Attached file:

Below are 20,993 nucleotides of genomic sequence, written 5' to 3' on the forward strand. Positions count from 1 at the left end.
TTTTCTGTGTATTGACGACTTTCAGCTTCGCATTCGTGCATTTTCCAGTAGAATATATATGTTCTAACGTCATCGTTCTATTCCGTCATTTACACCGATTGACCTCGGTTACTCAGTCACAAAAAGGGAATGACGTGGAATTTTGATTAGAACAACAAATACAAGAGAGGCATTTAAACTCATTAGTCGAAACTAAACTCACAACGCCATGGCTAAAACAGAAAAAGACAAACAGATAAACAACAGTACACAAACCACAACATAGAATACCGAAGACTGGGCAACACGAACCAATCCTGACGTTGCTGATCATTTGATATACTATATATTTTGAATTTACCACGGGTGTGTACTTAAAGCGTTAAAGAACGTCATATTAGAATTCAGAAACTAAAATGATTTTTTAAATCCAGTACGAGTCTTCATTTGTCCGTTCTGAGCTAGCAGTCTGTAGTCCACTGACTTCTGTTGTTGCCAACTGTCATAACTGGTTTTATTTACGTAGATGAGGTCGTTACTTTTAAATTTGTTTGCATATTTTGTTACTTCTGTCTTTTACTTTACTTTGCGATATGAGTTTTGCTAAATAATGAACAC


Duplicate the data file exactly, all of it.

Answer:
Below are 20,993 nucleotides of genomic sequence, written 5' to 3' on the forward strand. Positions count from 1 at the left end.
TTTTCTGTGTATTGACGACTTTCAGCTTCGCATTCGTGCATTTTCCAGTAGAATATATATGTTCTAACGTCATCGTTCTATTCCGTCATTTACACCGATTGACCTCGGTTACTCAGTCACAAAAAGGGAATGACGTGGAATTTTGATTAGAACAACAAATACAAGAGAGGCATTTAAACTCATTAGTCGAAACTAAACTCACAACGCCATGGCTAAAACAGAAAAAGACAAACAGATAAACAACAGTACACAAACCACAACATAGAATACCGAAGACTGGGCAACACGAACCAATCCTGACGTTGCTGATCATTTGATATACTATATATTTTGAATTTACCACGGGTGTGTACTTAAAGCGTTAAAGAACGTCATATTAGAATTCAGAAACTAAAATGATTTTTTAAATCCAGTACGAGTCTTCATTTGTCCGTTCTGAGCTAGCAGTCTGTAGTCCACTGACTTCTGTTGTTGCCAACTGTCATAACTGGTTTTATTTACGTAGATGAGGTCGTTACTTTTAAATTTGTTTGCATATTTTGTTACTTCTGTCTTTTACTTTACTTTGCGATATGAGTTTTGCTAAATAATGAACAC